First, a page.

Meanwhile Arun Jaitley, finance minister and loyal Modi-Shah supporter, has in his latest blog (March 28) asked, in respect of Kashmir, for ‘out of box thinking which is in consonance with ground reality’. Somewhat mysteriously, he has added that ‘the present government has decided that the rule of law in the interest of the people of Kashmir valley and the larger interest of India must equally apply to Jammu & Kashmir.’


The BJP has for long questioned Kashmir’s ‘special status’, but Jaitley’s latest remarks seem to hint that major steps (demographic? constitutional?) may be in the offing. Mehbooba Mufti, until recently Kashmir’s chief minister and someone with whom the BJP had an alliance, has reacted with great concern.

The former chief minister has said that in case Article 370 is revoked, Jammu and Kashmir will have to rethink whether it wants to stay with India.

‘Because if you have given us a special position in the Constitution of India and you break that position, then we will have to rethink whether we would even want to stay with you without conditions,’ she said.


Other states like Arunachal Pradesh in the Northeast also enjoy a ‘special status’ in relation to New Delhi, but elements in the BJP have always had problems with Kashmir’s Muslim majority. Now they seem ready to toughen their policy vis-a-vis the troubled state. Any Indian opposition parties objecting to a new hard line on Kashmir would be subjected to fresh charges of being pro-Pakistan.

A day after his Kashmir blog, Arun Jaitley referred to the recent acquittal of all the accused in the trial over the 2007 Samjhauta Express blast that killed 70 persons, most of them Pakistani civilians. The accused were allegedly tied to Hindu extremist groups.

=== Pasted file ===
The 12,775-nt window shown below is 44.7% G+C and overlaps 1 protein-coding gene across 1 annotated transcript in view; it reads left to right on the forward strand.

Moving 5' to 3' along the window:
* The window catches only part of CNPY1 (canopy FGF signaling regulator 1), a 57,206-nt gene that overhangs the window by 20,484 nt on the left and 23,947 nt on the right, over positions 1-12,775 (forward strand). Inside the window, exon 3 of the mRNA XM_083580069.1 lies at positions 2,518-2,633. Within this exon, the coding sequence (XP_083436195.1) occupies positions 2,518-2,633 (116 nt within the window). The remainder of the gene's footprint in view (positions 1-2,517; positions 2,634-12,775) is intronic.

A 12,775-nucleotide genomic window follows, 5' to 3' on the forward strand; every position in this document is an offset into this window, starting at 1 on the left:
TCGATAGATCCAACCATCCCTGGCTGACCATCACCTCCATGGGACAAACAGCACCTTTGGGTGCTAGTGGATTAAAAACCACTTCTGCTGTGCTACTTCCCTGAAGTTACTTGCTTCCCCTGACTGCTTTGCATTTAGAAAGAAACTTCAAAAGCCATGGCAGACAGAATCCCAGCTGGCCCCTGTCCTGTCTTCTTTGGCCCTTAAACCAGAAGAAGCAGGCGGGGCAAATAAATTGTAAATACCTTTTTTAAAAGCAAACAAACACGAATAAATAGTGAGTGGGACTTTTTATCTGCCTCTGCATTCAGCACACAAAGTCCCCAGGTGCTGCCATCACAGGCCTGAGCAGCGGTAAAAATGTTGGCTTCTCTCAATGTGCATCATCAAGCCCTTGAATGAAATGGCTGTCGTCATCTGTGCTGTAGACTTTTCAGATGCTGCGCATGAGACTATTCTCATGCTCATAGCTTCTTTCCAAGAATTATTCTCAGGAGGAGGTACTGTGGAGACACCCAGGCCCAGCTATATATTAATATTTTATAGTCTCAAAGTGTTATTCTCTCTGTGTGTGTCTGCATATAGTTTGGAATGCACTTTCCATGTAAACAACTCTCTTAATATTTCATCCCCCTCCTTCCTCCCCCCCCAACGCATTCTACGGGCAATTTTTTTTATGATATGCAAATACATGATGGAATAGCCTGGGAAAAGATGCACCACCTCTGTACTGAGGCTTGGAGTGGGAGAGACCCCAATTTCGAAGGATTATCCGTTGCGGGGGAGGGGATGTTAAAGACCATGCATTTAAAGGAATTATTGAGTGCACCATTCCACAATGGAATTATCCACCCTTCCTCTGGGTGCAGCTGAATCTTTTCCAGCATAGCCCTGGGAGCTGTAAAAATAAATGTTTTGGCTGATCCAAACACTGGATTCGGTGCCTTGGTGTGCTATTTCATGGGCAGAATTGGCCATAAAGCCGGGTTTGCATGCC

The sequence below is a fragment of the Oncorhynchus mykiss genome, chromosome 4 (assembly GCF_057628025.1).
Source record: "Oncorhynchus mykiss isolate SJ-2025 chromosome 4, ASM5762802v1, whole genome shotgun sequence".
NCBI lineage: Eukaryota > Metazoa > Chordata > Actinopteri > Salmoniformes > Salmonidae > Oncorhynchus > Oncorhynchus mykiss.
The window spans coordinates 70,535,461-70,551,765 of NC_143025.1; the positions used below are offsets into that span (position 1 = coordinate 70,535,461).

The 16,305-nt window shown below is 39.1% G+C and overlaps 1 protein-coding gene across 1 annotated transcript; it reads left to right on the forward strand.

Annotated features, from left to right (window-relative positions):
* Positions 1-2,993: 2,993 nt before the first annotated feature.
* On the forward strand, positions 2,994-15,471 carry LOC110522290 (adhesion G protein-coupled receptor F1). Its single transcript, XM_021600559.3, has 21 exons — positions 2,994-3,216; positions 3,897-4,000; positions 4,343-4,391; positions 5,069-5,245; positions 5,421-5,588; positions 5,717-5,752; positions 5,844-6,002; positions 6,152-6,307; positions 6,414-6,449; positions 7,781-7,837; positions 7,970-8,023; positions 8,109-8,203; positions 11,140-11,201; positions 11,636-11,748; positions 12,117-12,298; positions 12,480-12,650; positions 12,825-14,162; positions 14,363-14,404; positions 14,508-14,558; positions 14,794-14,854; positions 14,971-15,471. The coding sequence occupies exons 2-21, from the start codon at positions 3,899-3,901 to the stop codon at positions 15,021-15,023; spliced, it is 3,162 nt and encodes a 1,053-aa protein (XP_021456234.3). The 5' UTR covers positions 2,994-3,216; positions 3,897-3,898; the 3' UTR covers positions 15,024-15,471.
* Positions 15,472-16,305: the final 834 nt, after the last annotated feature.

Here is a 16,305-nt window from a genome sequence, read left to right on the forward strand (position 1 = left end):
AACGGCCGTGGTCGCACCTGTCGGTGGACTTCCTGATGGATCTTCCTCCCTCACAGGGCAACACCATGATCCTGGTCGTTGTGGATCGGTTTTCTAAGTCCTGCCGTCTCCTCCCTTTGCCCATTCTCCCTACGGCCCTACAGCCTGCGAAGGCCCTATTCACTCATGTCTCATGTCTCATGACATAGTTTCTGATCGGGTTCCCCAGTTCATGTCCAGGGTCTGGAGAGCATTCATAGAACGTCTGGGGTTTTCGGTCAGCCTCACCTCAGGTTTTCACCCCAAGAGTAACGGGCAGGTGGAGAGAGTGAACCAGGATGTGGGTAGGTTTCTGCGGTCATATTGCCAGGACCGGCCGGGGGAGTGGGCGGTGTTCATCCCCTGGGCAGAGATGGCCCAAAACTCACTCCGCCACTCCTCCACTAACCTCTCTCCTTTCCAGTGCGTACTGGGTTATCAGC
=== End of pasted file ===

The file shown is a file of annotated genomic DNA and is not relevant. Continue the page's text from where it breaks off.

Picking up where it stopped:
Jaitley said that ‘the Congress termed the Samjhauta Express blast as a terror act to defame the Hindu society.’ Pointing out that the court judgement stated that no evidence was provided, Jaitley added that ‘the Congress coined the phrase “Hindu terror” and filed cases based on fake evidence to create this theory.’

Was that 2007 blast not a terror act? One relative of the killed reacted to the wholesale acquittal by saying that although 70 were killed, it seems that no one killed them; they just died.

If the reputation of Hindu society has taken a hit in recent years, it is not because cases were instituted in 2007 following a horrific blast and resultant killings. It has taken a hit because, among other things, political leaders in India have hesitated to condemn the lynching of Muslims. And because they have been half-hearted in pursuing cases where the victims are Muslims.

The reputation of Hindu society and of India as a nation is in part in the hands of the Indian voter. For the rest, that reputation is in the hands of individual Hindus and other Indians who have to decide whether India belongs to all its residents, no matter their religion, caste or income-level, or to a handful claiming the right to direct the nation’s thinking along rigid lines.

As in some other parts of the world, the battle in India is likely to be hard. And it won’t be short.

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Lessons from 1952, 1967, 1977